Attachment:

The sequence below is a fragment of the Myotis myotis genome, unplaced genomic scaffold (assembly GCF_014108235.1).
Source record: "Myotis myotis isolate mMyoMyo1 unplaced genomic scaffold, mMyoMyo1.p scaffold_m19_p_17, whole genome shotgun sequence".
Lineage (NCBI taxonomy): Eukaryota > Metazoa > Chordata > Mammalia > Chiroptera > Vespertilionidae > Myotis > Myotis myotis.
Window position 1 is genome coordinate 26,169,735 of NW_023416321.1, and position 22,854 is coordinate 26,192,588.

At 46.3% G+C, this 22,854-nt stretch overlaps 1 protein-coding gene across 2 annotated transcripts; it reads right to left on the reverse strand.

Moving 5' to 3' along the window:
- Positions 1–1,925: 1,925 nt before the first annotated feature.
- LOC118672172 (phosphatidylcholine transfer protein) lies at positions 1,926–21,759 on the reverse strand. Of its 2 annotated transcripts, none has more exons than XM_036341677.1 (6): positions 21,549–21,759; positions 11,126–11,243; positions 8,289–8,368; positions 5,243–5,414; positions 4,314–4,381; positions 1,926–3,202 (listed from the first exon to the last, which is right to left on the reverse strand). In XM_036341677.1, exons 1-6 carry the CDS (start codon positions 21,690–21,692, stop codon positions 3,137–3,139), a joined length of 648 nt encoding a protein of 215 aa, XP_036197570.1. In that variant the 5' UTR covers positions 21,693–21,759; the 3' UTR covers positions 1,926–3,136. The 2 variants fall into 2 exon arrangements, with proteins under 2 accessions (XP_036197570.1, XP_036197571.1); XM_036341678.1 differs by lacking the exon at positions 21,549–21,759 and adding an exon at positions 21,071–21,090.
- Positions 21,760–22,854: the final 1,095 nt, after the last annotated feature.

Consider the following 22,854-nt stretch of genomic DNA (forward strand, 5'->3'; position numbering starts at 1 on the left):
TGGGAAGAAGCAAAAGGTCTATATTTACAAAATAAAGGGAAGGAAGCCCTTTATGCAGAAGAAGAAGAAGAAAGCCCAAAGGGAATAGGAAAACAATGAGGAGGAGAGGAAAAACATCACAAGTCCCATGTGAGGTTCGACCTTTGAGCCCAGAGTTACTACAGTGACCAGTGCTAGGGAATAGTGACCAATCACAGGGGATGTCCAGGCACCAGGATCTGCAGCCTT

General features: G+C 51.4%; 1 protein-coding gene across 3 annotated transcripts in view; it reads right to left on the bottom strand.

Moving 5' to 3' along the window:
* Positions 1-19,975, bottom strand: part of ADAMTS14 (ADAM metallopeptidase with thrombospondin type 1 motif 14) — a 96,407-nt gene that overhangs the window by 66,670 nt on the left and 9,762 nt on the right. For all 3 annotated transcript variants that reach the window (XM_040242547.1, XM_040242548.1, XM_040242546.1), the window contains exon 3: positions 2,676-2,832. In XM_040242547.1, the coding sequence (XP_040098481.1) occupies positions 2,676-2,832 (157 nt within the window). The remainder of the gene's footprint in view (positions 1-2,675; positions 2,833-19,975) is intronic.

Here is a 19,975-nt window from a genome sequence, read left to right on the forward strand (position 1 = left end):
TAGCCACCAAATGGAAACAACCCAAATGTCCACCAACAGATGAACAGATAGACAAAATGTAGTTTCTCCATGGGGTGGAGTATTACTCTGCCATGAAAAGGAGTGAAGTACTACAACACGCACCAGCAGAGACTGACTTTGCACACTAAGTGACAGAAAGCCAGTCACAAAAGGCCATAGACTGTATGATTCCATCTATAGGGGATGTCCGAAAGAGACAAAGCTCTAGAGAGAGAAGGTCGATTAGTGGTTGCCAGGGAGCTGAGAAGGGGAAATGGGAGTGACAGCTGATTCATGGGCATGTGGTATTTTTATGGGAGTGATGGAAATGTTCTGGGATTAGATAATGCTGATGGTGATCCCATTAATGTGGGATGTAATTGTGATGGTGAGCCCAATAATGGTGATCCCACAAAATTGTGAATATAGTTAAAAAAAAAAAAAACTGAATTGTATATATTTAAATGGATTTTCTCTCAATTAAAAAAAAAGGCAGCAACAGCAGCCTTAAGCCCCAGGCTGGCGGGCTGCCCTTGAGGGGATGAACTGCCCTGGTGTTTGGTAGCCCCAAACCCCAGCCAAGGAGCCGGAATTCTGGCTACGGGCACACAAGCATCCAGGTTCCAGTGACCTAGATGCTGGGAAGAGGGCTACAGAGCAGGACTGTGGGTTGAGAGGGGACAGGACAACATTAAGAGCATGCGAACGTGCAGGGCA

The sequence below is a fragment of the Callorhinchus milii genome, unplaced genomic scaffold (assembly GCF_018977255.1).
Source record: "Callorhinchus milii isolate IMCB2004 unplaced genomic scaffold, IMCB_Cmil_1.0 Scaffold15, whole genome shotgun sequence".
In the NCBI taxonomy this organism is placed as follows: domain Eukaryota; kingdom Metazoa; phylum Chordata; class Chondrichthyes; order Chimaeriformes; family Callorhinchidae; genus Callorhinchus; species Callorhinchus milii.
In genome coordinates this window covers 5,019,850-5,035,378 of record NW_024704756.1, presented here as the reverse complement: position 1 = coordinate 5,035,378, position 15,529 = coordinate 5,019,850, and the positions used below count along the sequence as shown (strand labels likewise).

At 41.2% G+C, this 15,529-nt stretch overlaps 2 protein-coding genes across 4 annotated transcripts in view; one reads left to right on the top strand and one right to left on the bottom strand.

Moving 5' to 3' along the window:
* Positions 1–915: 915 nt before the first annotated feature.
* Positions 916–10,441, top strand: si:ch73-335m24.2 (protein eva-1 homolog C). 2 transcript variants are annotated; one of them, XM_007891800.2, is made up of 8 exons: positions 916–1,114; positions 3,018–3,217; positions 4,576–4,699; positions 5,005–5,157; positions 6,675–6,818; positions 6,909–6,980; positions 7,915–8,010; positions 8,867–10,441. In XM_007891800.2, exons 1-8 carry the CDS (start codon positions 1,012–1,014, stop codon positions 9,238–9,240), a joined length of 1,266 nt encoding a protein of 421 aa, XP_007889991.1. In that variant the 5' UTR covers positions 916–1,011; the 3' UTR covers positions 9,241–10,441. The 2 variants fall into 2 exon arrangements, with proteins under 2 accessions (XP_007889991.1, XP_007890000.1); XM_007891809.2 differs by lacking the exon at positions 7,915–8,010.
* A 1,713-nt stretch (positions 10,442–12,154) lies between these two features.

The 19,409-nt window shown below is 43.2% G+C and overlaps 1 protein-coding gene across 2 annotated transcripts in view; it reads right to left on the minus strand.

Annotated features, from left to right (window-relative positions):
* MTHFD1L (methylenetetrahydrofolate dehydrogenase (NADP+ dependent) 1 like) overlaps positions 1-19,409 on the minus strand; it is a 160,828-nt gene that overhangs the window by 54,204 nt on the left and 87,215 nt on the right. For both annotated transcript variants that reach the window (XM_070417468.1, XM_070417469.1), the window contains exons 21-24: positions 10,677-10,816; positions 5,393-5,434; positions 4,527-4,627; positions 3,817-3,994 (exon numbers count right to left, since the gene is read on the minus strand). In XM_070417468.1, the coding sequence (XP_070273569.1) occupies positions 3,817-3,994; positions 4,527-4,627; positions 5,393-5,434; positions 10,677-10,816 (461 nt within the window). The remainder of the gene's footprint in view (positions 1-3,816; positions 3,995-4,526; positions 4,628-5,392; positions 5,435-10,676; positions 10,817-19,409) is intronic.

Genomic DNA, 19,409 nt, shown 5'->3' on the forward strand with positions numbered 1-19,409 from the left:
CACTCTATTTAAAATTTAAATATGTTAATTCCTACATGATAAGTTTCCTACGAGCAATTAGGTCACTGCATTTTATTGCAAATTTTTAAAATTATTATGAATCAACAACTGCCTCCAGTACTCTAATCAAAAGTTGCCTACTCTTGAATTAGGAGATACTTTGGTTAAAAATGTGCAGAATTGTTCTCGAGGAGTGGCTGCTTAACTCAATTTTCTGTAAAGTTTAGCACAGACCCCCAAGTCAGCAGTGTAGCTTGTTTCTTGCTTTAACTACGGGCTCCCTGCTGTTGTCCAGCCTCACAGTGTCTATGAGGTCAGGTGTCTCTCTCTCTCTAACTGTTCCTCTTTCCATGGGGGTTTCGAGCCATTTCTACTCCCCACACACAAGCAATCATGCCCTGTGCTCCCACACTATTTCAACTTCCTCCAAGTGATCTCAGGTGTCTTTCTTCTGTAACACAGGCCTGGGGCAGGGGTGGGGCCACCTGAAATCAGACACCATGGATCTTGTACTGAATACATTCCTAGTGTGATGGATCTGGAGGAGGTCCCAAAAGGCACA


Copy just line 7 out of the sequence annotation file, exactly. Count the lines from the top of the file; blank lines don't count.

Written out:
- Positions 1–1,925: 1,925 nt before the first annotated feature.